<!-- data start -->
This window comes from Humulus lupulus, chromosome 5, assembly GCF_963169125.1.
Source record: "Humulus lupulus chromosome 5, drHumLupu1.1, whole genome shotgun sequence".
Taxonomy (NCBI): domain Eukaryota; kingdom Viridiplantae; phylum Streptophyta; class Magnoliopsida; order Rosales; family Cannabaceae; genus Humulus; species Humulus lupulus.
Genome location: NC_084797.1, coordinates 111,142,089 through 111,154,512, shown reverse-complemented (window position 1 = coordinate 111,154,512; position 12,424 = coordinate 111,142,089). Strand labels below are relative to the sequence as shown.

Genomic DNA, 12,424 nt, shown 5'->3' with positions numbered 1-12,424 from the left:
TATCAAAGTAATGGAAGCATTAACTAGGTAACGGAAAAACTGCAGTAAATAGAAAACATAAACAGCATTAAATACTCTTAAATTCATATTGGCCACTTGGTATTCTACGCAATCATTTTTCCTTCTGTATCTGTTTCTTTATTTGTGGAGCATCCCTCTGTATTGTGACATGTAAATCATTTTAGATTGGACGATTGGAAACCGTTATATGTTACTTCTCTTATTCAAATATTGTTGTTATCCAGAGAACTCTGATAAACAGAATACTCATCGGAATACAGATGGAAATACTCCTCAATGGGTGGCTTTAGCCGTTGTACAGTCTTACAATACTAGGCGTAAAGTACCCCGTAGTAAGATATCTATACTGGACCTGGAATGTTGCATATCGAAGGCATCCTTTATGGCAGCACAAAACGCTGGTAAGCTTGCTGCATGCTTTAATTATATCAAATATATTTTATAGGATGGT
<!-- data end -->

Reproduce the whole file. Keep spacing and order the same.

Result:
This window comes from Humulus lupulus, chromosome 5, assembly GCF_963169125.1.
Source record: "Humulus lupulus chromosome 5, drHumLupu1.1, whole genome shotgun sequence".
Taxonomy (NCBI): domain Eukaryota; kingdom Viridiplantae; phylum Streptophyta; class Magnoliopsida; order Rosales; family Cannabaceae; genus Humulus; species Humulus lupulus.
Genome location: NC_084797.1, coordinates 111,142,089 through 111,154,512, shown reverse-complemented (window position 1 = coordinate 111,154,512; position 12,424 = coordinate 111,142,089). Strand labels below are relative to the sequence as shown.

Genomic DNA, 12,424 nt, shown 5'->3' with positions numbered 1-12,424 from the left:
TATCAAAGTAATGGAAGCATTAACTAGGTAACGGAAAAACTGCAGTAAATAGAAAACATAAACAGCATTAAATACTCTTAAATTCATATTGGCCACTTGGTATTCTACGCAATCATTTTTCCTTCTGTATCTGTTTCTTTATTTGTGGAGCATCCCTCTGTATTGTGACATGTAAATCATTTTAGATTGGACGATTGGAAACCGTTATATGTTACTTCTCTTATTCAAATATTGTTGTTATCCAGAGAACTCTGATAAACAGAATACTCATCGGAATACAGATGGAAATACTCCTCAATGGGTGGCTTTAGCCGTTGTACAGTCTTACAATACTAGGCGTAAAGTACCCCGTAGTAAGATATCTATACTGGACCTGGAATGTTGCATATCGAAGGCATCCTTTATGGCAGCACAAAACGCTGGTAAGCTTGCTGCATGCTTTAATTATATCAAATATATTTTATAGGATGGT